Kitchen Lab 4 Kids: a project funded by the Erasmus+ Programme of the European Union
The role of science in basic education – particularly in pre-primary and primary schools – has changed in the course of the last years: in the last two decades, scientific disciplines have assumed a fundamental role in comprehensive training of children but few projects investigated on how to improve the quality of science learning in Early Childhood Education and, furthermore, on how to prepare pre-school teachers to teach science at early stages of development. Young children actively engage with their environment to develop fundamental understandings of the phenomena they are observing and experiencing.
These basic scientific concepts and science process skills begin to develop as early as infancy, with the sophistication of children’s competency developing with age. (Piaget & Inhelder, 2000).
Science education for very young children is certainly challenging, because in this context the teacher’s task is to establish a link between “common” knowledge (knowledge of the “real world”) and scientific knowledge, between “play” and “school learning”.
As demonstrated by a longitudinal study, carried out in the USA on a sample of 8462 children (Sackes et al., 2011), early scientific experiments in kindergartens affect the development of scientific knowledge and skills in children at school. It is essential to promote – right since pre-primary and primary school – science education, helping children acquire scientific knowledge and a scientific mind-set, i.e. teaching the children how to develop critical thinking skills. Science education encompasses not only content-based instruction but also process skills, creativity, experimentation and problem-solving. By introducing science in developmentally appropriate ways, we can support young children’s sensory explorations of their world and provide them with foundational knowledge and skills for lifelong science learning, as well as an appreciation of nature.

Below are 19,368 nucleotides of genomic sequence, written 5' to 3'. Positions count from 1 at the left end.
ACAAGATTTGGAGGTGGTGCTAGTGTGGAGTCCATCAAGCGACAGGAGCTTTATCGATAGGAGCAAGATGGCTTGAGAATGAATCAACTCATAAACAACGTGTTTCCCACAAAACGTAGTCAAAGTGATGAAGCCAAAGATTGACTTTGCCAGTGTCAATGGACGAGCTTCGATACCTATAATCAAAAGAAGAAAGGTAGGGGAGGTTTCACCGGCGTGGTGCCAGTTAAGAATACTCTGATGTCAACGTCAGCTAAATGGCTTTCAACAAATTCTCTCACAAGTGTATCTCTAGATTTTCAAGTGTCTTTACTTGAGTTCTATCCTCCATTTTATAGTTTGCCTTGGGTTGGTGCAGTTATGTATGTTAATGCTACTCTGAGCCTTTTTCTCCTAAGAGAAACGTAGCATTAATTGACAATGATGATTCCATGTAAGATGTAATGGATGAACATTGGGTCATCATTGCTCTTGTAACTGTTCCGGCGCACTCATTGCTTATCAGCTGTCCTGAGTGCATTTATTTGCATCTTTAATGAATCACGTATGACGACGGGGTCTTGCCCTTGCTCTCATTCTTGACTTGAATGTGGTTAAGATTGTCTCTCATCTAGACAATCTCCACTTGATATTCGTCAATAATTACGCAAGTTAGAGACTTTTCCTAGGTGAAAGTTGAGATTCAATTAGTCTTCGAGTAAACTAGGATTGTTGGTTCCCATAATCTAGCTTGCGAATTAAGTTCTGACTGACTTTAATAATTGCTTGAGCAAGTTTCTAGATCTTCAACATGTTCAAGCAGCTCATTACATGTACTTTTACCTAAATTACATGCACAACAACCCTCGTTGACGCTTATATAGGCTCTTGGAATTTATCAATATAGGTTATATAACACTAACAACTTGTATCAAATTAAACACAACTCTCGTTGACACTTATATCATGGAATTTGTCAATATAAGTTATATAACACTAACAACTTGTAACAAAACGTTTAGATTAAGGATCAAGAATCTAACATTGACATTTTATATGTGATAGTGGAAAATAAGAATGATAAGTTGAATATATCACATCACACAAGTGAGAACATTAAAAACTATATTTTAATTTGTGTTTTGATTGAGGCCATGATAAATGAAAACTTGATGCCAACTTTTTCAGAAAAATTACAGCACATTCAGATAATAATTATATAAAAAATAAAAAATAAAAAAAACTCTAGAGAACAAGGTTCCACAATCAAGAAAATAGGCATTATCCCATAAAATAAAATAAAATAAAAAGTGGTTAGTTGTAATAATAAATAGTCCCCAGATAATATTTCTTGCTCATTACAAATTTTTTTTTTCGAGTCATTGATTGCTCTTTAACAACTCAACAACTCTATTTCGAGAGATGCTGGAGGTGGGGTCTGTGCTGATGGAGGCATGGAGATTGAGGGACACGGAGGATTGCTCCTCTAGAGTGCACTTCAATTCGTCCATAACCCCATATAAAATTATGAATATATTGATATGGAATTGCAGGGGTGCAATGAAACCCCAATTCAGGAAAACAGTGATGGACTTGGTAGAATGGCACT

KLab4Kids will involve students, educators and parents in helping very young children (age 2-6) integrate knowledge across disciplines, connecting science to the real world and to their own interests and goals. Specifically they will help them connect cooking to science, using ludic approaches to help them see food as an object of investigation.
Educators will encourage children to explore science concepts through a basic simple lab (made of things that are also available at home) and to have them relate what is observed or discussed at school to the world outside the classroom. The idea is to build more attractive education programmes in line with children’s individual needs.
KLab4Kids is also aimed at making children aware of dangers in the kitchen that, according to experts, can be considered the most dangerous room in the house. We will also make children aware of the importance of consuming safe and edible food. They will learn about food spoilage, shelf life, and methods to extend the life of specific food items. The idea of a laboratory based on food and on food transformation procedures is aimed at enhancing active learning using multisensory, multidisciplinary and hands-on approaches, fostering critical thinking skills by addressing cultural and environmental context in teaching science through kitchen.